Chevy impala heater not working
If it's not blowing at all, could be the blower motor or blower motor resistor (most likely the resistor). If it IS blowing but just won't get hot, it could be a few different things- a bad thermostat, a head-gasket leak, or air in lines or low coolant in reserve tank because of neglect. I'll make this as simple as possible. If there's no little puddles of coolant in the driveway, it's pretty safe to say it's not a gasket (which is a good thing, 'cause you're looking at a $1000+ repair bill for that). If your car isn't running hot (the gauge on the dash with the C and H, which the needle should be right about in the middle when the car is running at operating temps), especially at stop lights and such, it's not the thermostat (a MUCH cheaper fix (about $25-$35 for the part, but kind of a pain to do because it's a pretty tight spot). So check your coolant reserve tank (to your left of the engine block) when the car is cool and hasn't been on for at least a couple hours. There is a fill line on the side of the tank to show you how much coolant to put in. Chances are, if the reserve tank got too low, air got into the lines. This, too is an easy fix. First make sure the reserve tank is properly filled with coolant. Then unscrew the radiator cap and, if needed, top it off, leaving yourself a bit of room at the top to screw the cap back on later. Then locate the hose going from the top left (your left) side of the radiator to the engine and squeeze it, starting at the radiator and making your way toward the engine block. This will squeeze air (and a little coolant) thru the hose and out of the open radiator cap. With the hose still squeezed, close the radiator cap tightly, then let go of the hose. Look again at the reserve tank and top off to the fill line with coolant if needed. Then all you need to do is drive it around for a little while (maybe 15-20 minutes after the cooler fans kick on) to get the coolant temp up, which will force any remaining traces of air out of the lines and into the reserve tank. Once all the air is out of the lines, you'll have almost enough heat coming through the vents to light a cigarette! It takes a little time, but it really is an easy fix that can be done at home, saving quite a bit of money over taking it to a shop. Hope this helped. Good luck! Oh and p.s.- I don't know if Chevy still put dexcool in the '11s or if they switched back to the regular green anti freeze after all the issues they were having with gaskets, but the two DO NOT MIX!!! They will gum up you system something horrible and cause all kinds of serious issues!!! So check the fluid first. If it's green, you're good to go with basically any regular antifreeze. If it's orange, it's dexcool, so get that (it's about 2-3 times more expensive though, depending on where you go). Or if you wanted to switch from dexcool to regular green antifreeze (I personally prefer the longevity of dexcool though), you could always flush the entire system out completely and refill with the green stuff. Anyway, there you have it. Like I said, it's a pretty easy fix to do yourself and save some cash. Hope this helped...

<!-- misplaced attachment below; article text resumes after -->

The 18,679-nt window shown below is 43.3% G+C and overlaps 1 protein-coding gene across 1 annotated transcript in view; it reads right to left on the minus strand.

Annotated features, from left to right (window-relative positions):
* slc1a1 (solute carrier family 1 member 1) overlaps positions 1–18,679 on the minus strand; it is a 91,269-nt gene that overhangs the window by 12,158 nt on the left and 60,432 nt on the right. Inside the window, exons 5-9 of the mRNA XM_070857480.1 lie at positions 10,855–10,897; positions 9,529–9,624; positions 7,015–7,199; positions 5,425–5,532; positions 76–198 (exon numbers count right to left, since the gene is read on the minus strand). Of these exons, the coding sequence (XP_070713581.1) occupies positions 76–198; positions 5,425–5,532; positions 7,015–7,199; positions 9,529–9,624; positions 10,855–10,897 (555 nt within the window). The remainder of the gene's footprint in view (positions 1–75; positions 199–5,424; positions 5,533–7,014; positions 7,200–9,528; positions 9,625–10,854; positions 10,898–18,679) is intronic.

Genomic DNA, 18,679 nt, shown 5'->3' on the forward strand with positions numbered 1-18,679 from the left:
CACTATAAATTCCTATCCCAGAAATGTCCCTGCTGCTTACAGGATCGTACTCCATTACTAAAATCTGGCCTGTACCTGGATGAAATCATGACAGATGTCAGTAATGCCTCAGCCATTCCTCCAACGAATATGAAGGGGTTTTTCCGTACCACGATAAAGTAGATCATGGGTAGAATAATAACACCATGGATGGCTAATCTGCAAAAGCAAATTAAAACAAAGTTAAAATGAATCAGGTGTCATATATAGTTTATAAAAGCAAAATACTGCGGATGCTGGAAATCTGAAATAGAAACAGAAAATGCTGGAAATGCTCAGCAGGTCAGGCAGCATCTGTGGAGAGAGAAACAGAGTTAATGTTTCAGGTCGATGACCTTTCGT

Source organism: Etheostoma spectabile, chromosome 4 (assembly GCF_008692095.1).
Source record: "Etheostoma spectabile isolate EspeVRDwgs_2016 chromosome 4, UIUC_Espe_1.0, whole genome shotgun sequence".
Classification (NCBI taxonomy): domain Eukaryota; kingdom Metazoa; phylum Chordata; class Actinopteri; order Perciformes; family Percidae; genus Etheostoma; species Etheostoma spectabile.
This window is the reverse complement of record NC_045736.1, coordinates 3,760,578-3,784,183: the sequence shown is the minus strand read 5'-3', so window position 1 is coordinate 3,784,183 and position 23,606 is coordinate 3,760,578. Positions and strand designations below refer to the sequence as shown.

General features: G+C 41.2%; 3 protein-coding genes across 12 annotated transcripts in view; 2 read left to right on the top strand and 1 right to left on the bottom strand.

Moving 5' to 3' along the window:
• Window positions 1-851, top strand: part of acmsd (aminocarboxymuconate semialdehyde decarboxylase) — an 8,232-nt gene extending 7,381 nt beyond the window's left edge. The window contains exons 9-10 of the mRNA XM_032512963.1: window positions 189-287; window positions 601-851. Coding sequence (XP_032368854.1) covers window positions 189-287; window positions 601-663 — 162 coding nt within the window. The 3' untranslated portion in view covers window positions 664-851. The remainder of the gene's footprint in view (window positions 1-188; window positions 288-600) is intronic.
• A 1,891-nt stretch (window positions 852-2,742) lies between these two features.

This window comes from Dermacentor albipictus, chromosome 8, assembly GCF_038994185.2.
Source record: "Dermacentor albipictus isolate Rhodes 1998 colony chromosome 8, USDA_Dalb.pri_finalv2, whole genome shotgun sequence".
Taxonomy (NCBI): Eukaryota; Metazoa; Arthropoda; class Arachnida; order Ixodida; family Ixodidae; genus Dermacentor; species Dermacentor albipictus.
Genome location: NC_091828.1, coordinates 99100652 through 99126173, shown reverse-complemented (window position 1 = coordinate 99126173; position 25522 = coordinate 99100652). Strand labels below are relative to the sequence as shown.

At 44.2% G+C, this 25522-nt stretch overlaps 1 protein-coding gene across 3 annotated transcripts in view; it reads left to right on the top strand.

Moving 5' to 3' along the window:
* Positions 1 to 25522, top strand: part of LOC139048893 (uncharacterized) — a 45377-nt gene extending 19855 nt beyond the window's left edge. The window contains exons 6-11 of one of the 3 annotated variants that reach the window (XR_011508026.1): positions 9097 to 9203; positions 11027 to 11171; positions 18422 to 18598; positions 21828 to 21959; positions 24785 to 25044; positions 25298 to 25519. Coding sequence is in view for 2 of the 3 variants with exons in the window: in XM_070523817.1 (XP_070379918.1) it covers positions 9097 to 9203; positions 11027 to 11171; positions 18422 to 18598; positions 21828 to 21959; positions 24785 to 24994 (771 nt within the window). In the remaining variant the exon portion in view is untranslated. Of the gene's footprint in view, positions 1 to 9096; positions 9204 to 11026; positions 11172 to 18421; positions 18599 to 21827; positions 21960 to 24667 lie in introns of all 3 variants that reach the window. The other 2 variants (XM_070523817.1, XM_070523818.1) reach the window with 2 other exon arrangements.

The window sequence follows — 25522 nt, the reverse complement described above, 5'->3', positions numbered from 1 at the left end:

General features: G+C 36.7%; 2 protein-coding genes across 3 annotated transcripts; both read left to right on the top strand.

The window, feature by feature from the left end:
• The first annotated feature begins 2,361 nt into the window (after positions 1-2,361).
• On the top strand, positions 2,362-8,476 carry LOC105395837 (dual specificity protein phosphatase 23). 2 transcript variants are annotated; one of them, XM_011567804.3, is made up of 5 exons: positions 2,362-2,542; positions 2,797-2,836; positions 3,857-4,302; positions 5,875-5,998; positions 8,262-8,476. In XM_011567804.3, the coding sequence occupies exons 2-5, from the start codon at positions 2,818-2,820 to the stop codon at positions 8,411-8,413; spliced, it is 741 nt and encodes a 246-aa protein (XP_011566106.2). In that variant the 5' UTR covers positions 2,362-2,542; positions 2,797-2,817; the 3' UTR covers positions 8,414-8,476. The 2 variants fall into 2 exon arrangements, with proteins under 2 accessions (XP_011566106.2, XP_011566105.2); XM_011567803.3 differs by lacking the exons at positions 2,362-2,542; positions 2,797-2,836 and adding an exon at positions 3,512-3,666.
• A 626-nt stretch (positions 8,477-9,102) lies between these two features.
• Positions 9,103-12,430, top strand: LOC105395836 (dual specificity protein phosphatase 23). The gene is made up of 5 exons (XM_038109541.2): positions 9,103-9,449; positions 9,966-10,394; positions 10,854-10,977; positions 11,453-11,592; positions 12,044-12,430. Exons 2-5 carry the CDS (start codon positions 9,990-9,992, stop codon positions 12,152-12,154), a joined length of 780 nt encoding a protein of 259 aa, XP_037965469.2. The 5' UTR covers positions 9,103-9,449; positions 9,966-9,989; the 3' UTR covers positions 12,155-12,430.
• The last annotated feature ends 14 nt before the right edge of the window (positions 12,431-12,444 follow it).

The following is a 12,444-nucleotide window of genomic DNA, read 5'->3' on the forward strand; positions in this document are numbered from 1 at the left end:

Thanks i will try this today
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